It’s almost impossible to go to any site on the net and not see a hint of negativity at the mere mention of the Wii U. Even Nintendo centric websites have been wondering what the deal is with the console. Where are the games? Why is EA not supporting the platform? Why is the hardware not PS4 quality? Was the screen in the controller a mistake? Why is the OS slow… why this… why that. Why Why Why.

There have definitely been some big mistakes made in the launching of the Wii U. The name, for starters, should have been something else… something which Nintendo appears to finally be grasping. The OS out of the box, even after a massive update, was sluggish… and yes it’s fixed now. I could probably go on and on about all the things wrong with the Wii U. Still, you know what? It’s a great console, and its future will be just fine. It’s time we begin to show a little appreciation for Nintendo’s new box.


The PlayStation 4 is a grand machine thus far, with its souped up graphical capabilities, all the social interaction you could want, streaming game services, and generally feeling like a neat evolution on the standard gaming medium.

We as of yet know little confirmed information about the Next Xbox (May 21st needs to be here right now… seriously) and we know just about all we’re going to know about the Wii U until we get more software announcements. There is still likely so much more to show off for the PS4, but right now I can already tell this is going to be a must have console in the next 3 years (giving people time to afford it and for it to build a library you want).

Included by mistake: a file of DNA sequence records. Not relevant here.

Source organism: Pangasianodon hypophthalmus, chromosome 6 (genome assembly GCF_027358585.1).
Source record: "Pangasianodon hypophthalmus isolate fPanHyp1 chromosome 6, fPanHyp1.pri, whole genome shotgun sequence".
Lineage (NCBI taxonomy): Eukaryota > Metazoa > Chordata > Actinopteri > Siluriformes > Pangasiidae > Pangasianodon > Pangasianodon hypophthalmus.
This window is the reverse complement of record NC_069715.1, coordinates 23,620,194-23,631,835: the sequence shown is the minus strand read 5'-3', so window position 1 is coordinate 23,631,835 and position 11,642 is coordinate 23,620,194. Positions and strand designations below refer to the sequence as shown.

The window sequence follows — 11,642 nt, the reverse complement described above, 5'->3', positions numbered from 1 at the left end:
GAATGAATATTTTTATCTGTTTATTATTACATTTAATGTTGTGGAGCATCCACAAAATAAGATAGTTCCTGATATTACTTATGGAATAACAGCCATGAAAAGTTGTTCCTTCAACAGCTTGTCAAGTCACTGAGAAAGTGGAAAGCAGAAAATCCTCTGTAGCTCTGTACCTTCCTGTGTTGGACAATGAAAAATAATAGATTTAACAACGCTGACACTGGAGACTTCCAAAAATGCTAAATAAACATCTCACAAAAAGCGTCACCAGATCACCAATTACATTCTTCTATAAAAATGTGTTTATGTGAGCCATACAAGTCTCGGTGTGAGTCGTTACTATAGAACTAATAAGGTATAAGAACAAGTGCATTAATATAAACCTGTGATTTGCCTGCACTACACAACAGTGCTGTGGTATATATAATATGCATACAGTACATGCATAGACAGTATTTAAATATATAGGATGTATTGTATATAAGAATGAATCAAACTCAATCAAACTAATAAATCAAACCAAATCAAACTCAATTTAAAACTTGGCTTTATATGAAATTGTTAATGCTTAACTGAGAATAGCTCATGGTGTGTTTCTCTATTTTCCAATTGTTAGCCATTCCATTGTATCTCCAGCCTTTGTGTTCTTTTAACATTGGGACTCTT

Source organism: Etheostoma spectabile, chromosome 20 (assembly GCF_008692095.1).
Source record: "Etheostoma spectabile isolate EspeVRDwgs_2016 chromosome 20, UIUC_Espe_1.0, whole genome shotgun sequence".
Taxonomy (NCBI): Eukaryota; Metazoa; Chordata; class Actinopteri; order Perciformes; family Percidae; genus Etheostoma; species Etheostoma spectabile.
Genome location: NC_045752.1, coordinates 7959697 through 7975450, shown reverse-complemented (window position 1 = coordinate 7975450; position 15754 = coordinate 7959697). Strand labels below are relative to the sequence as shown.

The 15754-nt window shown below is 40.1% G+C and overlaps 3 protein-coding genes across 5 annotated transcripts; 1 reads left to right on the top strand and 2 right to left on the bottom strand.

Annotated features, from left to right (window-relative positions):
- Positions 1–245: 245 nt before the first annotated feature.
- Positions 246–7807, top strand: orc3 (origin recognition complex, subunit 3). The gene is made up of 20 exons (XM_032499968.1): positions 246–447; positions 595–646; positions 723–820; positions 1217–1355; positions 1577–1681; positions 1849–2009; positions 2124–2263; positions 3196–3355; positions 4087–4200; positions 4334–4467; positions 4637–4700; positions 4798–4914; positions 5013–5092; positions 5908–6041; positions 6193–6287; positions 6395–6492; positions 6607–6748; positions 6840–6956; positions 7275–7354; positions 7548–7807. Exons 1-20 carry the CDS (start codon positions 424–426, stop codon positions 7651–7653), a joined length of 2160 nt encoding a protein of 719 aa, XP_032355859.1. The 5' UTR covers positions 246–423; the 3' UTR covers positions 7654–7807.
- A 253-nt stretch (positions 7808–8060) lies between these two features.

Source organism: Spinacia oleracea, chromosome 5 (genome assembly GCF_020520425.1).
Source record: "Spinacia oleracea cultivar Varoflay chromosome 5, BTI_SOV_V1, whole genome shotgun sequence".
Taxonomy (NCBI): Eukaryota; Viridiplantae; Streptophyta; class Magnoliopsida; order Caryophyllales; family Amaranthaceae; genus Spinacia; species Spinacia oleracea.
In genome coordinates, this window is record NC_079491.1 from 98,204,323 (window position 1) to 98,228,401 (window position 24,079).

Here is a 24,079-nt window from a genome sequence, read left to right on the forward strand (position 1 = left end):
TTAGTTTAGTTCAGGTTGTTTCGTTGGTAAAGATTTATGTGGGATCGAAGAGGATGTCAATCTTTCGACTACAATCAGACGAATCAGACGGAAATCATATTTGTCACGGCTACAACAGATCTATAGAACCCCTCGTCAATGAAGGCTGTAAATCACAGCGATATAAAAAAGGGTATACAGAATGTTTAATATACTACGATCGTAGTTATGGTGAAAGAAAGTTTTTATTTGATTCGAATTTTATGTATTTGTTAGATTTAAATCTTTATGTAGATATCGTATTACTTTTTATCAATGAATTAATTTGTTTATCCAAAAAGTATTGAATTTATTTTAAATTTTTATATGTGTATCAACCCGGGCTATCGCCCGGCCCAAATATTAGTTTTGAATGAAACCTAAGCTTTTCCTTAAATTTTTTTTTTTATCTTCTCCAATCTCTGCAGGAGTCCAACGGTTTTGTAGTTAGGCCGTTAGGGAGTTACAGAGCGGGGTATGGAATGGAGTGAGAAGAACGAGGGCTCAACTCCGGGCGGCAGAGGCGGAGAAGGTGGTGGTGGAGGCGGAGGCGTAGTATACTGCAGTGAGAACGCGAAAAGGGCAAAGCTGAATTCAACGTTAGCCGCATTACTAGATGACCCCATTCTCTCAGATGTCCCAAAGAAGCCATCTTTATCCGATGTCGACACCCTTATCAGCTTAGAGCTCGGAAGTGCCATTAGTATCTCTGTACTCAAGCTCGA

There's been quite a bit of controversy on the site today concerning pirates. Nate's piece Piracy is Never Justified was published earlier, and many comments criticized the writer of ignoring key issues such as availability and price of products, although Mr. Rumphol-Janc states quite clearly that he believes video games to be a luxury, rather than a thing a person is entitled to.

My fellow staff member Colin followed up on the issue by reposting a piece he wrote in 2012 entitled Piracy: the Good, the Bad, and the Future. In this piece, Mr. McIsaac-san brings up the idea that "piracy bridges the gap between supply and demand." Pirates can be both a good and bad thing, but it has to be executed in a way respectful to the game creators.

Want to know my opinion? I don't give two hoots about either of these pieces. Hell, I love piracy. The industry has proven to us time and time again that pirates aren't hurting the industry, but rather making publishers profitable. It's amazing what pirates can do to the video game market!

How you say? Hop inside to find out!


This article was originally published to Zelda Informer on December 26th, 2012. Following our recent piece, "Piracy is Never Justified," by Nathanial Rumphol-Janc, I believe this is an appropriate time to bring this article back to light. This article is intended to serve neither as a rebuttal nor expansion to "Piracy is Never Justified," but rather an exploration and alternate viewpoint of this touchy issue.

Since the beginning of civilization, one form or another of piracy has been a pressing concern. Though piracy in modern times has, in most cases, outgrown cannonballs and rotting teeth, it’s as threatening an act as ever. This is perhaps due to the coevolution of the crime and those who commit it.

When we think of the term “piracy” in its modern sense, we tend to think of the morally reprehensible. Media moguls spent years combatting piracy by conjuring up disheveled images of thugs and depictions of malevolence, along with the line “You wouldn’t steal a car,” but this sort of propaganda couldn’t be farther from the truth. No longer is piracy an act of devestation performed only by the wicked, but as piracy’s negative outcome has weakened, its rates have proportionally skyrocketed. Nearly everyone in the digital world, even the most righteous, has pirated something at some point in their lives, be it a movie, a song, or in our case, a video game.